Davenport puts the brakes on Dock development

Davenport leaders pushed pause Wednesday on plans for a $24-$27 million riverfront development at the site of the old Dock restaurant.

The building, just east of Rhythm City casino, has sat vacant since 2003. In September 2012, the Davenport Levee Improvement Commission accepted a development proposal for the site from developer Todd Raufeisen.

Raufeisen’s latest plan for the site would demolish the old Dock structure and create a new, four-story building with restaurants, a banquet hall and office space overlooking the river.

At Wednesday’s Levee Commission meeting, though, several members said they didn’t support allowing so many offices on the property.

“The Levee Commission has defended the riverfront for 100 years, and we haven’t allowed condos or office buildings, and all of a sudden we’ve got a four-story office building with a restaurant,” said commissioner Bill Ashton.

Raufeisen said his plan calls for a 50/50 split of restaurant and office space, and he stressed that the offices were necessary to make the project financially viable.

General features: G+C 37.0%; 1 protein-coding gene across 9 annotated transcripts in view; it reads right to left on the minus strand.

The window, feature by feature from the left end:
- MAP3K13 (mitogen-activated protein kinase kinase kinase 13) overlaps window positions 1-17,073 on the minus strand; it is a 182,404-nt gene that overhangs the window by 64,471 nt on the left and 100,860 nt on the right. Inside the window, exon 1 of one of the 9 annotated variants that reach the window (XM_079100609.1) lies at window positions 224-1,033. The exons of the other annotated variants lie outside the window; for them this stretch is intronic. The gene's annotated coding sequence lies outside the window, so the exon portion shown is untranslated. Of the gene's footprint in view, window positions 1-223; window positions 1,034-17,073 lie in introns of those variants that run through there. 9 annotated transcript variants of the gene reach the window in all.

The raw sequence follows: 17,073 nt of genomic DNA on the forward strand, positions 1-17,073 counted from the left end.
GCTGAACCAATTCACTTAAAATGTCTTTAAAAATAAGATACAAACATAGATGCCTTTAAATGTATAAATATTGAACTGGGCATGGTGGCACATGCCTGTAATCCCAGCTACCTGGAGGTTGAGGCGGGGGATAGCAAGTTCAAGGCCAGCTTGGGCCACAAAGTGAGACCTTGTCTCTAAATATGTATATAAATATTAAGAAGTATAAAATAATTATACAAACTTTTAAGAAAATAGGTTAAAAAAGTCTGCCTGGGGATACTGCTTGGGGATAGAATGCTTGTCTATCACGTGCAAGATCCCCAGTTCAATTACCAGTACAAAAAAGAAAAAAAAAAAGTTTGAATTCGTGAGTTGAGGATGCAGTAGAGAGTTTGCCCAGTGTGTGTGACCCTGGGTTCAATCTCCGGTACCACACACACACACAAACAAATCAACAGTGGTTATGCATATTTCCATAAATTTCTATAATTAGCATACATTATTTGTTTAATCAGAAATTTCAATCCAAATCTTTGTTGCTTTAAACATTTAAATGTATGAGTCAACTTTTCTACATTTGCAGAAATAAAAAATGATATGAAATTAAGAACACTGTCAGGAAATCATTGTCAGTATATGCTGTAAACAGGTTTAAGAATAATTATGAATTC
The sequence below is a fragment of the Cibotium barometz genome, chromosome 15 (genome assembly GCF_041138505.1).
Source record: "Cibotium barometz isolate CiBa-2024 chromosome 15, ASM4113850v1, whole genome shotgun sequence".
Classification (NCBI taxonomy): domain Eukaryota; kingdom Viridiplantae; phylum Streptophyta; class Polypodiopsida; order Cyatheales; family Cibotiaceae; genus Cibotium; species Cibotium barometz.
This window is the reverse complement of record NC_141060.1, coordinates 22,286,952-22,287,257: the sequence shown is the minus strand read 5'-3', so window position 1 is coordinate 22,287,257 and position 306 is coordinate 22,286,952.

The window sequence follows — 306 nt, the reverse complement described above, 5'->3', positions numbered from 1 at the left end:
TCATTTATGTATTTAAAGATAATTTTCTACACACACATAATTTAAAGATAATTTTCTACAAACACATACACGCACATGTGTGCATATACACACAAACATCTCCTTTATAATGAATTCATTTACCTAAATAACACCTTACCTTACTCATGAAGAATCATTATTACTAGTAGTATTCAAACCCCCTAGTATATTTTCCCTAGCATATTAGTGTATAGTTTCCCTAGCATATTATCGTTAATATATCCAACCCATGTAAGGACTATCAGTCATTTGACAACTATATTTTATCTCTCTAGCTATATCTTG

“They’re trying to balance the financial reality of the building with the preferred use of the building. Sometimes, you can’t have your cake and eat it too,” Raufeisen said.

Commissioners also questioned whether the building would fit their longterm vision for the riverfront.

“Maybe we should upgrade the River Vision master plan. Its 10th anniversary is next year. Let’s make sure whatever we do fits — I think that’s right,” said Mayor Bill Gluba.

Ultimately, the Levee Commission did not make a recommendation on the project, instead voting to schedule a joint work session with the City Council to talk about a longterm vision for the riverfront. Raufeisen left the meeting frustrated, saying he’s spent the past year making plans and responding to city leaders’ concerns.

“I think the City Council and the Levee Commission need to get on the same page and decide what they want,” said Raufeisen.

At Wednesday night’s City Council meeting, aldermen also voted to delete an item from the agenda that would have created a public hearing for the Dock development.

Despite the setbacks, though, Raufeisen said he remains optimistic that construction on the project can begin in Spring of 2014.

“The reality is, we do have some time. But we’re not sitting around for two, three years,” said Raufeisen.

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